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Demonic Spiders / The Elder Scrolls

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Spider Daedra are literal Demonic Spiders
These creatures make exploring Tamriel a whole lot less fun.

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     The Elder Scrolls: Arena 
The Elder Scrolls: Arena
  • In the very first dungeon, you have to find a piece of parchment. It's surrounded by at least 7 ghouls, monsters with high defense, quite a bit of HP, and can kill you in a few hits. Especially if you're in the Thief or Mage classes which can't wear strong armor or use strong weapons.
  • Giant Spiders. They can paralyze you, allowing them to get a bunch of free hits at you. Hell if you're paralyzed while in water it's One-Hit KO and you even get a unique death text.

     The Elder Scrolls II: Daggerfall 
The Elder Scrolls II: Daggerfall
  • Giant Spiders once again can paralyze you and get a bunch of free hits in. Luckily, it wears off much faster than in Arena.
  • Ancient Liches. They are extremely powerful high-level spell slingers who can easily cause a One-Hit KO and who prefer large Area of Effect spells. The only real defense against them is the use of Spell Reflection, Spell Resistance, and/or Spell Absorption effects to buy yourself some time. (A strong enough Spell Reflection can send their own spells right back at them.)
  • Vampire Ancients. UESP, the longest running Elder Scrolls fan site, even outright calls them "the most dangerous foe in the game". They appear very frequently at high levels and, unlike Ancient Liches, do not use ranged spells, so the Spell Reflection tactic is less effective. They can also detect invisible or camouflaged foes, so those won't help either. They also regenerate health in darkness, and they are typically only found in darkness. Also, unlike most other randomly encountered foes, one Vampire Ancient is guaranteed to appear during the main quest, meaning you'll have to defeat at least one in order to proceed.

     The Elder Scrolls III: Morrowind 
The Elder Scrolls III: Morrowind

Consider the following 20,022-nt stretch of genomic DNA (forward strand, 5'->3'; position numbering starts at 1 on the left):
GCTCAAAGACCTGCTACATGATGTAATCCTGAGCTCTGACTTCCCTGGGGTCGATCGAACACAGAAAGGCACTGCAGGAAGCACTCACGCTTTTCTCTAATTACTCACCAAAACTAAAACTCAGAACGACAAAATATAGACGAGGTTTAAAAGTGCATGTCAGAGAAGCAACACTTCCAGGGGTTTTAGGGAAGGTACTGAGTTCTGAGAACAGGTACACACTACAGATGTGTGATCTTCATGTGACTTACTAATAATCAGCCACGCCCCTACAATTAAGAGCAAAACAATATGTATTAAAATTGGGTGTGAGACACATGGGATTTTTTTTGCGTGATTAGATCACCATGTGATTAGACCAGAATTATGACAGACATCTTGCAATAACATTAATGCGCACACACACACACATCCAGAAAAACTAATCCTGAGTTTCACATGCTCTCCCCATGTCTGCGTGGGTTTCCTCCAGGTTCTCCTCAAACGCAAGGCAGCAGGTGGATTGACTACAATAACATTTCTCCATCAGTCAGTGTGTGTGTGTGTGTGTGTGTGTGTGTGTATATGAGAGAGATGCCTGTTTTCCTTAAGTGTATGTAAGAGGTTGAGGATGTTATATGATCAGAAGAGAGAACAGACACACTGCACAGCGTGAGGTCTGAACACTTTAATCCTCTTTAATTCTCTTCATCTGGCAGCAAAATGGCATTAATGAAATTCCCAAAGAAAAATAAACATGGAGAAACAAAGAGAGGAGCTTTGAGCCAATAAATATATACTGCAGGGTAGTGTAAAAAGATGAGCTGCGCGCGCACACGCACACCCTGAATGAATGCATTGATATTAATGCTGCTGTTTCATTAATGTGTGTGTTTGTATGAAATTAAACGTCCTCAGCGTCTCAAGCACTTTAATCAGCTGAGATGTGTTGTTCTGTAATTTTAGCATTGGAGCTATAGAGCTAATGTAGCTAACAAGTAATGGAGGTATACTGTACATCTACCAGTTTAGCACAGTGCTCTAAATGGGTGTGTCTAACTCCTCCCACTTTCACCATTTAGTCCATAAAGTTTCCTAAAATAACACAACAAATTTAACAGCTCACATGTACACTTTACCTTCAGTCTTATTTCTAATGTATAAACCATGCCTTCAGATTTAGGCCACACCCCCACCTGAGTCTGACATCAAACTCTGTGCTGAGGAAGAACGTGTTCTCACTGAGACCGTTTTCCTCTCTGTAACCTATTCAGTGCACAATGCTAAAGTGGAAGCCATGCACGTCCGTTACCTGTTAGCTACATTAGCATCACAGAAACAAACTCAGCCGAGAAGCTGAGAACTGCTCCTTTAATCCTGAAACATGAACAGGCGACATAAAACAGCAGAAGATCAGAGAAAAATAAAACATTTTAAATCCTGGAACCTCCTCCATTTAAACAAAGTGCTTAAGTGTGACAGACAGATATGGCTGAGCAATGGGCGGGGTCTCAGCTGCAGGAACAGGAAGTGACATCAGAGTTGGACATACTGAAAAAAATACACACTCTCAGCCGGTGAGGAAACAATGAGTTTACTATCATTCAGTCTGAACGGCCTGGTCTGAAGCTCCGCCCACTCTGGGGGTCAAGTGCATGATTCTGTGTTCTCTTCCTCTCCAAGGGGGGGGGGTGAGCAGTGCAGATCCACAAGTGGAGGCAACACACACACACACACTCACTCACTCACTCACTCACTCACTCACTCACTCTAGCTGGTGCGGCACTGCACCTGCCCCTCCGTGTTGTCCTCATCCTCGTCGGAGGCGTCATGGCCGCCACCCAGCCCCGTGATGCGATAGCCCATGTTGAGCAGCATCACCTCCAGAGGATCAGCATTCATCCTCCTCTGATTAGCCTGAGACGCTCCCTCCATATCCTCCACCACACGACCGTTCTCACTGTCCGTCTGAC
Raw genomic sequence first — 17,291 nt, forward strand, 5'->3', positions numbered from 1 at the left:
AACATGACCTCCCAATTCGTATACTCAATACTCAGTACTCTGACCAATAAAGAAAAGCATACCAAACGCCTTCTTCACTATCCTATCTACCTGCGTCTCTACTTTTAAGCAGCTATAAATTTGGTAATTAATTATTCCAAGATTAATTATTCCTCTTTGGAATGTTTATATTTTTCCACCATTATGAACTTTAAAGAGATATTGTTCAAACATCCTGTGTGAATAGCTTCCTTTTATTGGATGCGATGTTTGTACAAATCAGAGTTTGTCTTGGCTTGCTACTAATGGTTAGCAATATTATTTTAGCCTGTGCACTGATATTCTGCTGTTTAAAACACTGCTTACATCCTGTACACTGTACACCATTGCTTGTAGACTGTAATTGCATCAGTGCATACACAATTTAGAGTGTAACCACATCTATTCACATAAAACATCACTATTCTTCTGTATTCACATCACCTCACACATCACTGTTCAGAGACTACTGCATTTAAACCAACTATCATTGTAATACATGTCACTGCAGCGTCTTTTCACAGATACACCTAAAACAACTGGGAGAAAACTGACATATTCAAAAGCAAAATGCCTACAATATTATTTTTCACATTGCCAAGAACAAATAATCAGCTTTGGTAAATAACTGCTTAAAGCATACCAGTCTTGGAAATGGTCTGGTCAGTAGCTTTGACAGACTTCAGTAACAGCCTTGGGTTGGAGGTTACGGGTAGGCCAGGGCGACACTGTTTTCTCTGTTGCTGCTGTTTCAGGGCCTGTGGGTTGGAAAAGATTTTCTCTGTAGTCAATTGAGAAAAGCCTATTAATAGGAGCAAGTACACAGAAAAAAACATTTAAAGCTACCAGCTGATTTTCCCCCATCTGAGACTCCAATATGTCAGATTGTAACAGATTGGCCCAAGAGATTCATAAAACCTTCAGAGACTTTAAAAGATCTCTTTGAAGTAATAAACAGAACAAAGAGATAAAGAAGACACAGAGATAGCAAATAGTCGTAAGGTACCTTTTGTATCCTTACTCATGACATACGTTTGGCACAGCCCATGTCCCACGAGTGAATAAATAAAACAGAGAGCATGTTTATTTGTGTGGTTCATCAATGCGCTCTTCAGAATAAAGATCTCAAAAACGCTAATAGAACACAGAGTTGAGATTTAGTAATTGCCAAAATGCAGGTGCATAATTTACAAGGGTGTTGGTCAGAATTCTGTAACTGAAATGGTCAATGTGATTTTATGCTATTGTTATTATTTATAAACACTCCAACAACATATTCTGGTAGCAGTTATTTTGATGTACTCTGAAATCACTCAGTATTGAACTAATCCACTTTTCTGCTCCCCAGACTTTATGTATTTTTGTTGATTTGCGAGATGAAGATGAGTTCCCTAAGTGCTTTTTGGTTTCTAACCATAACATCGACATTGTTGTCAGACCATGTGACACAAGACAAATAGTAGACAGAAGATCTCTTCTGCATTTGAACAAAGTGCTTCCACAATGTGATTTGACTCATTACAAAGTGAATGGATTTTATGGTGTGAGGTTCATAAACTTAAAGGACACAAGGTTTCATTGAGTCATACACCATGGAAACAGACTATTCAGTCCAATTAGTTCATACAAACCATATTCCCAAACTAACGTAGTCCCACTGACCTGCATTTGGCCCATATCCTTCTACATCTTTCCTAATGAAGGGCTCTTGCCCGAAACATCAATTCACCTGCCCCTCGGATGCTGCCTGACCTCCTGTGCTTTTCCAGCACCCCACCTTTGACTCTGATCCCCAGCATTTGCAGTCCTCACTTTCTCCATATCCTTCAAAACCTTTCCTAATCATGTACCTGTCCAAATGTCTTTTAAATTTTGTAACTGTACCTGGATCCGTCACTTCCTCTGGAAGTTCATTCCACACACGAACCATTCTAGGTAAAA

• Daedroths have a ranged Poison-spell attack and dish out hard physical hits in close combat. They are one of the more dreaded Daedric foes to run into.
  • Dremora Lords have a ranged Fireball-spell attack and hit hard with Ebony or Daedric weapons. They also look identical to standard Dremora until they raise their hands to cast said Fireballs.
  • Enemies that are proficient in hand-to-hand combat can qualify as these. Hand-to-hand attacks can rapidly deplete your stamina, and when you get hit with no stamina left, you will be knocked to the ground and unable to act as they proceed to chip away your health. If you do not have any restore stamina potions or items, you will remain a sitting duck until you are dead.
  • Greater Bonewalkers are an mid-tier Undead enemy, but aren't particularly difficult in a straight fight. What makes them "Demonic," however, is their That One Attack - a "Damage Strength" spell. Unlike a "Drained" attribute which wears off, a "Damaged" attribute won't heal on its own, forcing you to use a restorative item or find a Temple/Imperial Cult shrine. It is incredibly frustrating to encounter a Greater Bonewalker only to have him damage your Strength so much that you have to drop half your inventory (as Strength dictates your carrying capacity) and flee back to civilization to heal. Fortunately, there are Intervention spells that transport you 99% of the way towards the healing altar (but then you still need to manually return to the same point in the dungeon).
  • Top-tier Dark Brotherhood assassins. They come in pairs and attack with Adamantium (a high tier Fantasy Metal added in Tribunal) swords enchanted with Poison and Paralyze spells "on strike." Even if you're resistant or immune to Poison (which depending on your race, is easy to accomplish), the Paralysis effect can leave you as a sitting duck in the middle of battle with two strong foes, with your only hope being that their blades run out of enchantment before you die.
  • Ash Vampires can move really fast and do lots of damage both in melee and ranged. To make things worse, most of them can severely damage your attributes.
  • Riekling Raiders in the Bloodmoon expansion are incredibly dangerous opponents. Not only can they do large amounts of damage, but they also can reflect spells, regenerate, and attack in groups.
  • Werewolves, added in Bloodmoon, are tough enemies who hit like a truck and move really fast. Their claws can ignore armor and they can destroy shields in a single blow. Unfortunately, you will have to face dozens of them during the later portions of the Bloodmoon main quest. Should you become a werewolf hoping to harness this power for yourself, tough luck. A Player Character werewolf is much more of a Glass Cannon.

     The Elder Scrolls IV: Oblivion 
The Elder Scrolls IV: Oblivion
  • Due to how Level Scaling works in , it pays to be at a low level, but even at low levels, these foes can be a pain in the ass: